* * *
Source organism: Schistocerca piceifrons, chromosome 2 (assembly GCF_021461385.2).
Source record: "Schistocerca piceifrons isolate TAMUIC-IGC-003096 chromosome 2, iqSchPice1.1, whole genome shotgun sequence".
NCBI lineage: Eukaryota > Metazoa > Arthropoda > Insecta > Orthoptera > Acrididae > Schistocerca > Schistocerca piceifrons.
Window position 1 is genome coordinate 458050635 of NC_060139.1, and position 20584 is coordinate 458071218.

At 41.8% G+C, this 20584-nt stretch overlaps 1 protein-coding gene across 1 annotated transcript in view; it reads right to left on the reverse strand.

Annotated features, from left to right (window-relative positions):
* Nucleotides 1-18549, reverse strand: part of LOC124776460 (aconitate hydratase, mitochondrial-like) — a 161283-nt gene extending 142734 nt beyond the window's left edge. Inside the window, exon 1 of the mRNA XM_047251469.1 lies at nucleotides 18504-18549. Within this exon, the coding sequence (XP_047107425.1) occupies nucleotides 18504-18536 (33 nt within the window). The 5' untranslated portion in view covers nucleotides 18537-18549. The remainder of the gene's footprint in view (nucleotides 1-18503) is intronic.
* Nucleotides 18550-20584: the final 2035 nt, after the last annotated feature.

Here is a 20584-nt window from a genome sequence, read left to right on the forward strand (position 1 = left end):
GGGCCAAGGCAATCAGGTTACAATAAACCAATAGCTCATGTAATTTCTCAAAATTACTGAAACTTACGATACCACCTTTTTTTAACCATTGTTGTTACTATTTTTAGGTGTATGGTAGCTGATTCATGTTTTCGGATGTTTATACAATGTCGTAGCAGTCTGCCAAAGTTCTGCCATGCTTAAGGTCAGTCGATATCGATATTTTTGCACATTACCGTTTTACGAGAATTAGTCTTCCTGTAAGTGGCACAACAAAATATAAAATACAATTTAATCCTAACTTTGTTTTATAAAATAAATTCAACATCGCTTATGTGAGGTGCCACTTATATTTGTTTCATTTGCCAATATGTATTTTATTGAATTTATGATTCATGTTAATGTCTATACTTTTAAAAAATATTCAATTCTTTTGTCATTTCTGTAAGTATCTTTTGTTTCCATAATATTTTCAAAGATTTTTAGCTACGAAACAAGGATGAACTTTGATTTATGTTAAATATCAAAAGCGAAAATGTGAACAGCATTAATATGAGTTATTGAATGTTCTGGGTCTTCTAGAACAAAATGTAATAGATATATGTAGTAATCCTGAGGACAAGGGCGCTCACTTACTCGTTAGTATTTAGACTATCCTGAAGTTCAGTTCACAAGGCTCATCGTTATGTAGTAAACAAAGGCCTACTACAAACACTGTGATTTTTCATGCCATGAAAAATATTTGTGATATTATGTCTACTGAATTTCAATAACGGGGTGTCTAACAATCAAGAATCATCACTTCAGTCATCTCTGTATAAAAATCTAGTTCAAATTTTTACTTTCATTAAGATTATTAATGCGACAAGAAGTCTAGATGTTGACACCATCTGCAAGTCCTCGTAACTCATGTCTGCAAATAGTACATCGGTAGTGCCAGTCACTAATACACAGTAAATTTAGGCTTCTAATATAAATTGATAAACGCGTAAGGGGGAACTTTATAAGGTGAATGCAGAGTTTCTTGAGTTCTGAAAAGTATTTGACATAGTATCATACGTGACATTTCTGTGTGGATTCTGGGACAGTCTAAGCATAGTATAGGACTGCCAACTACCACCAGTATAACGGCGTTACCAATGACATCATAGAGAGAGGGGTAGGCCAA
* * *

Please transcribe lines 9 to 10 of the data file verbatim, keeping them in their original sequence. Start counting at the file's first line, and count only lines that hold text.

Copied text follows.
Here is a 20584-nt window from a genome sequence, read left to right on the forward strand (position 1 = left end):
GGGCCAAGGCAATCAGGTTACAATAAACCAATAGCTCATGTAATTTCTCAAAATTACTGAAACTTACGATACCACCTTTTTTTAACCATTGTTGTTACTATTTTTAGGTGTATGGTAGCTGATTCATGTTTTCGGATGTTTATACAATGTCGTAGCAGTCTGCCAAAGTTCTGCCATGCTTAAGGTCAGTCGATATCGATATTTTTGCACATTACCGTTTTACGAGAATTAGTCTTCCTGTAAGTGGCACAACAAAATATAAAATACAATTTAATCCTAACTTTGTTTTATAAAATAAATTCAACATCGCTTATGTGAGGTGCCACTTATATTTGTTTCATTTGCCAATATGTATTTTATTGAATTTATGATTCATGTTAATGTCTATACTTTTAAAAAATATTCAATTCTTTTGTCATTTCTGTAAGTATCTTTTGTTTCCATAATATTTTCAAAGATTTTTAGCTACGAAACAAGGATGAACTTTGATTTATGTTAAATATCAAAAGCGAAAATGTGAACAGCATTAATATGAGTTATTGAATGTTCTGGGTCTTCTAGAACAAAATGTAATAGATATATGTAGTAATCCTGAGGACAAGGGCGCTCACTTACTCGTTAGTATTTAGACTATCCTGAAGTTCAGTTCACAAGGCTCATCGTTATGTAGTAAACAAAGGCCTACTACAAACACTGTGATTTTTCATGCCATGAAAAATATTTGTGATATTATGTCTACTGAATTTCAATAACGGGGTGTCTAACAATCAAGAATCATCACTTCAGTCATCTCTGTATAAAAATCTAGTTCAAATTTTTACTTTCATTAAGATTATTAATGCGACAAGAAGTCTAGATGTTGACACCATCTGCAAGTCCTCGTAACTCATGTCTGCAAATAGTACATCGGTAGTGCCAGTCACTAATACACAGTAAATTTAGGCTTCTAATATAAATTGATAAACGCGTAAGGGGGAACTTTATAAGGTGAATGCAGAGTTTCTTGAGTTCTGAAAAGTATTTGACATAGTATCATACGTGACATTTCTGTGTGGATTCTGGGACAGTCTAAGCATAGTATAGGACTGCCAACTACCACCAGTATAACGGCGTTACCAATGACATCATAGAGAGAGGGGTAGGCCAA